SYDNEY, AUSTRALIA - NOVEMBER 21: Mark Bridge of the Wanderers celebrates scoring a goal with team mates during the round seven A-League match between Western Sydney Wanderers and Wellington Phoenix at Pirtek Stadium on November 21, 2015 in Sydney, Australia. (Photo by Cameron Spencer/Getty Images)

The active supporter groups who boycotted last weekend's A-League matches will call off further protests if their demands are met when fans meet with David Gallop in a crucial meeting in Sydney on Wednesday.

Gallop will meet with representatives from all 10 active supporter groups in the hope of ending the friction between the fans and the FFA.

Sydney FC's supporter group, the Cove's spokesperson, Grant Mur says the fans will return to the game if the FFA agrees to implement an appeals process for banned fans.

“We will be there to solve the problem and find ways to stop the protests,” Muir said.

“But the balls are in the FFA’s court. I am personally hopeful that enough will be agreed upon that we can go back to what we do best: supporting football.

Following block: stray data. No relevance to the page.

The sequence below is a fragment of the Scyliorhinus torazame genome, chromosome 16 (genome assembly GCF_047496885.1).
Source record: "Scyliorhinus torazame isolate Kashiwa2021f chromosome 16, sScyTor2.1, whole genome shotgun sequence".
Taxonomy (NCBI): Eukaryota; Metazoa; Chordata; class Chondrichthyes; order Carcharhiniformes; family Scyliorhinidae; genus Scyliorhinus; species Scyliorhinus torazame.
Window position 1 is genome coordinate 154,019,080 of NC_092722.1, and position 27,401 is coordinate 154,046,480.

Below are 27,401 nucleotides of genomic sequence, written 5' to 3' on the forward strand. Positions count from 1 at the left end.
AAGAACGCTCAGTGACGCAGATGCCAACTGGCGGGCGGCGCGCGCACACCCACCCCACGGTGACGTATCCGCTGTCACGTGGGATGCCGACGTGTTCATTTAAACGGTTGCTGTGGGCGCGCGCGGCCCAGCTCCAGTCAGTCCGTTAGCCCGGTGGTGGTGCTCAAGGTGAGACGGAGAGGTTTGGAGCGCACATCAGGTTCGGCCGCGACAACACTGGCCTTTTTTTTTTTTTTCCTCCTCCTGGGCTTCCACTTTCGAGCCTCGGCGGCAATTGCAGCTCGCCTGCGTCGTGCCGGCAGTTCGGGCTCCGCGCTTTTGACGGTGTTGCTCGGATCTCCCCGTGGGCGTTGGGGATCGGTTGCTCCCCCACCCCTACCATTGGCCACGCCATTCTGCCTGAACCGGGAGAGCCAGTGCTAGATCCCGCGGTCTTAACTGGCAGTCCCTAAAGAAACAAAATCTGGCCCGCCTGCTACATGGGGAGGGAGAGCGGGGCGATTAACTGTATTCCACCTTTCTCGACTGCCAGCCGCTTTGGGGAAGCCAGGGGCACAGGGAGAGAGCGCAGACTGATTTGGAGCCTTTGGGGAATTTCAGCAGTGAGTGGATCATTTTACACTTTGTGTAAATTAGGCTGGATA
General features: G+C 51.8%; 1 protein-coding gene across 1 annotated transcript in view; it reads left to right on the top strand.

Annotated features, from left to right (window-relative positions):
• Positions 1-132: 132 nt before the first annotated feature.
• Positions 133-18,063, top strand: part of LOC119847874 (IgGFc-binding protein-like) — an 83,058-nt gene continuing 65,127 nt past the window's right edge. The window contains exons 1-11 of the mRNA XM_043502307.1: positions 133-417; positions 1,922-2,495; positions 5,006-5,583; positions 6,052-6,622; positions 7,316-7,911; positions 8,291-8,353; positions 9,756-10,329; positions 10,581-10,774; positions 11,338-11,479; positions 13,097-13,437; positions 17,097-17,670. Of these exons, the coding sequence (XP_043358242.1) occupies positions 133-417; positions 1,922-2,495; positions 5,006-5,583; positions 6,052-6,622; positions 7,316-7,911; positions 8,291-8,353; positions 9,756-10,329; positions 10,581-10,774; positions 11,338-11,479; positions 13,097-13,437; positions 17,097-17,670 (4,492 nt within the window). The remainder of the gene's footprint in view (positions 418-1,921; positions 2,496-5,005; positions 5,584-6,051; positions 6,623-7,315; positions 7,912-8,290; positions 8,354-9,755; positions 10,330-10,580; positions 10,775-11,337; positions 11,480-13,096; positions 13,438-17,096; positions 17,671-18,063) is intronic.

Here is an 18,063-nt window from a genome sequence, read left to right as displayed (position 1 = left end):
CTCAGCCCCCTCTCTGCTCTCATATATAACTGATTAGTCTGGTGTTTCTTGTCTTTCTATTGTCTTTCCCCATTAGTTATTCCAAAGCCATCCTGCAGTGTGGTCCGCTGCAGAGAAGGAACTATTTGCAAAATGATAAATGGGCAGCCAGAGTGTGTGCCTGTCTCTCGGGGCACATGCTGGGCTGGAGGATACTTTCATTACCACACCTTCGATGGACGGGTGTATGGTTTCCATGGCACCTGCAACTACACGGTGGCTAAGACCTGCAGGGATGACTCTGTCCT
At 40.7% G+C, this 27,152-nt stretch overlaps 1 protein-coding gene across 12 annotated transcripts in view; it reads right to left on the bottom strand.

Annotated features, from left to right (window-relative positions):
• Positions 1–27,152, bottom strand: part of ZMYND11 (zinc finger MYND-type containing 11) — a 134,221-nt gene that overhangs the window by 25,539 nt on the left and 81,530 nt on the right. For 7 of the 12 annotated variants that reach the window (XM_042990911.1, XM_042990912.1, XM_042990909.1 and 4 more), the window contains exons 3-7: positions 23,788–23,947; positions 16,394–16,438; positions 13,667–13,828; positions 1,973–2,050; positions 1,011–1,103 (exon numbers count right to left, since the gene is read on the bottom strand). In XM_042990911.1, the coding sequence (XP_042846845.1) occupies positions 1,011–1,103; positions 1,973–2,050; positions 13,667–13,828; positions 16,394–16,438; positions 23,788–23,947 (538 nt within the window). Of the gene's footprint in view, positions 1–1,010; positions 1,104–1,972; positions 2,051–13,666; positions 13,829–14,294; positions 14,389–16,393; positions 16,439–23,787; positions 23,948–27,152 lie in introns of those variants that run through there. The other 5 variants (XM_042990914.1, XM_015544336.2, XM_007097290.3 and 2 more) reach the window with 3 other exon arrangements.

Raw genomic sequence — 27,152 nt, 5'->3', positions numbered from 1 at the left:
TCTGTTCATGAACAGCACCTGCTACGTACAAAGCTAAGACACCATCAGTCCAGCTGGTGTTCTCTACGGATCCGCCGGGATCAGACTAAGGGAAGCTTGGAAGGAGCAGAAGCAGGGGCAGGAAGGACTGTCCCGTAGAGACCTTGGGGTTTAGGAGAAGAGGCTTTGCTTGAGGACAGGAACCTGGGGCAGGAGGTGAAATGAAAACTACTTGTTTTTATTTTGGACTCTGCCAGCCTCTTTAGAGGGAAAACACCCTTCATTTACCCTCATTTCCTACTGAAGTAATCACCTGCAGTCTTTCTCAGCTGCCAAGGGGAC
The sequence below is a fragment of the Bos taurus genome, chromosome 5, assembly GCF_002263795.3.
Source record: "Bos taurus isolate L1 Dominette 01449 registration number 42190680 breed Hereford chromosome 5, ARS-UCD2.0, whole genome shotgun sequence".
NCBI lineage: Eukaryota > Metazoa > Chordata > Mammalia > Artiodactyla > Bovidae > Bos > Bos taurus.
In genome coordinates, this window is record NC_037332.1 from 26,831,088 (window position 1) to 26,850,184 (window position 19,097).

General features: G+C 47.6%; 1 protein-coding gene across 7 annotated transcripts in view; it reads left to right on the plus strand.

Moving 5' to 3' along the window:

“There’s an opportunity here, and I am happy that every fan group has come to together with the same mind-set.

“When we take that into the meeting, we will come out with what we’re after, so long as the FFA is genuine in their desire to address this issue."

The fans will also request to be shown the evidence compiled against the 198 banned fans.

“The FFA have flagged that there may be legal reasons to the sharing of evidence (with supporters) and if that’s the case they need to properly articulate them," Muir said.

“There needs to be a demonstration of good faith on their behalf. We don't want to see them going on to change their minds at a later date.

“If it is legally possible for someone to see the evidence against them then they should. If not, then the FFA should stop using that evidence.

“The only time it would not be possible to use evidence is if the police are still deciding whether they are going to use it to prosecute somebody. Once that’s decided the person involved has access either way.

“If the evidence comes from any other source than the police, then there’s no legal basis for not showing it to us.”